Other local and national activism groups also got involved, including some local labor organizations, Black Lives Matter and MoveOn.Org, which has endorsed Democratic candidate Bernie Sanders.
Nick Berning, communications director at MoveOn.Org, said his organization printed signs for the protesters and sent out an email blast to its members in the Chicago area inviting them to join.
Tess Raser, an organizer with Assata’s Daughters, a group of black women that has protested police violence, said her organization saw the protest as an opportunity to connect Trump's racist rhetoric with institutional racism in Chicago.
The demonstration kicked off Friday afternoon, with a rally on campus where Muslim and Latino immigrant students spoke. Protesters then marched to the rally site carrying a banner that read: "Trump makes America hate. Our students make America great."
While some protesters stayed outside, others went into the event, many of them concealing anti-Trump posters under their clothes.
When Trump officials announced that the candidate wouldn't be appearing because of security concerns, the crowd erupted, said B. Loewe, an organizer with a Latino group called Mijente, who was present at the rally. Trump supporters were angry, he said, and protesters were celebrating.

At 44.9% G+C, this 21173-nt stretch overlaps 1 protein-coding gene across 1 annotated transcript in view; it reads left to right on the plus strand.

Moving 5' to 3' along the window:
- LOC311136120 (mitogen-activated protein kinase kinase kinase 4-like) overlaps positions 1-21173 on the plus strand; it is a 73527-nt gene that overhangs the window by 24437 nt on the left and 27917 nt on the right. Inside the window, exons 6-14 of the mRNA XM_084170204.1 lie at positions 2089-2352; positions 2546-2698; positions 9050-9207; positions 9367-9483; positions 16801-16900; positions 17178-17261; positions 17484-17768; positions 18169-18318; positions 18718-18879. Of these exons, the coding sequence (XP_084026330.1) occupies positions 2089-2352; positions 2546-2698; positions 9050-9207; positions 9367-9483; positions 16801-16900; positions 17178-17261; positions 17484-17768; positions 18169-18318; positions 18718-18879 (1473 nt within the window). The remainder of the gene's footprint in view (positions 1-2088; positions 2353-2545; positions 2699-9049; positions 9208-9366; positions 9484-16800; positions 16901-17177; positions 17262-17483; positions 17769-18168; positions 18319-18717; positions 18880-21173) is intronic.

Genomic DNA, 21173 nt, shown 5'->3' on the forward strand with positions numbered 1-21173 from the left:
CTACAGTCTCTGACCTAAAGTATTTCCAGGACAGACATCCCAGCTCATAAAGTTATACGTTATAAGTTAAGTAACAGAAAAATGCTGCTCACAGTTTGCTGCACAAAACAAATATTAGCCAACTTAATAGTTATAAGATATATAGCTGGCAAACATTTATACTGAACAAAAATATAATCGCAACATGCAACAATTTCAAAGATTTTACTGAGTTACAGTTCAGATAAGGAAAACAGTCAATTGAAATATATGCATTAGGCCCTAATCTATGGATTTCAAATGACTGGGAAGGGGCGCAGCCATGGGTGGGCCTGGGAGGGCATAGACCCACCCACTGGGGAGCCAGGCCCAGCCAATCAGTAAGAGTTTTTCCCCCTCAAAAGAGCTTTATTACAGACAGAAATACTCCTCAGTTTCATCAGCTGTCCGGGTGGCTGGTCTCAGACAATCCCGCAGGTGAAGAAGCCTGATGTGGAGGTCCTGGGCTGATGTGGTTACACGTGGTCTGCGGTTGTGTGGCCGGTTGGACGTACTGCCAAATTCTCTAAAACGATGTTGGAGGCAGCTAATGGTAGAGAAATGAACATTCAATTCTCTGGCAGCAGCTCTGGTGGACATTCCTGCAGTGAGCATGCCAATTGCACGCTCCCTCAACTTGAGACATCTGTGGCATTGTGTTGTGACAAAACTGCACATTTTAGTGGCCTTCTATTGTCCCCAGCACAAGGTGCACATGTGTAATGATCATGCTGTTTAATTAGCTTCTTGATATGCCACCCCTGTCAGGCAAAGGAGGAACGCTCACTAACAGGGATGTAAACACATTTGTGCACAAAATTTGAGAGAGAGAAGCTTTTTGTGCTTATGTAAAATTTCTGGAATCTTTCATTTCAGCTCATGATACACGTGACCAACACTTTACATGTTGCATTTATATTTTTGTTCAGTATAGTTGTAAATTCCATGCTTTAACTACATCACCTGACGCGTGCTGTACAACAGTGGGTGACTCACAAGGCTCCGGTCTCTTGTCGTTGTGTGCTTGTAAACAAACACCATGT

Some protesters chanted, "We stopped Trump," he said, while others sang the lyrics to a Kendrick Lamar song, "We Gon' Be Alright," that has become an anthem of the Black Lives Matter movement.
Others in the crowd yelled slogans in support of Democratic presidential candidate Bernie Sanders.
Organizers of the demonstration and Sanders said Saturday that the protest was not in any way officially affiliated with his campaign, despite claims from Trump on Twitter that it was “Clinton and Sanders people who disrupted my rally.”
“As is the case virtually every day, Donald Trump is showing the American people that he is a pathological liar,” Sanders said in a statement. “Obviously, while I appreciate that we had supporters at Trump’s rally in Chicago, our campaign did not organize the protests.”
On Saturday, as Trump held more rallies across the Midwest, activists in Chicago and around the country were talking about what comes next.
Tia Oso, national coordinator for Black Alliance for Just Immigration, which works with Black Lives Matter activists, said protests of Trump rallies “will most certainly” continue in the months ahead.
“He’s viewed as this legitimate candidate and as people begin to see he could possibly lead this country, they’re going to push back against him and what he’s throwing out there,” Oso said. “You can’t go around saying you’re going to ban all Muslims and not think people are not going to be upset. You can’t bad mouth Mexicans and think everyone will just be all fine with it.”
Patrisse Cullors, a leading force behind Black Lives Matter, said “the protests, the disruptions will continue.”
“Without disruption there is no progress,” she said.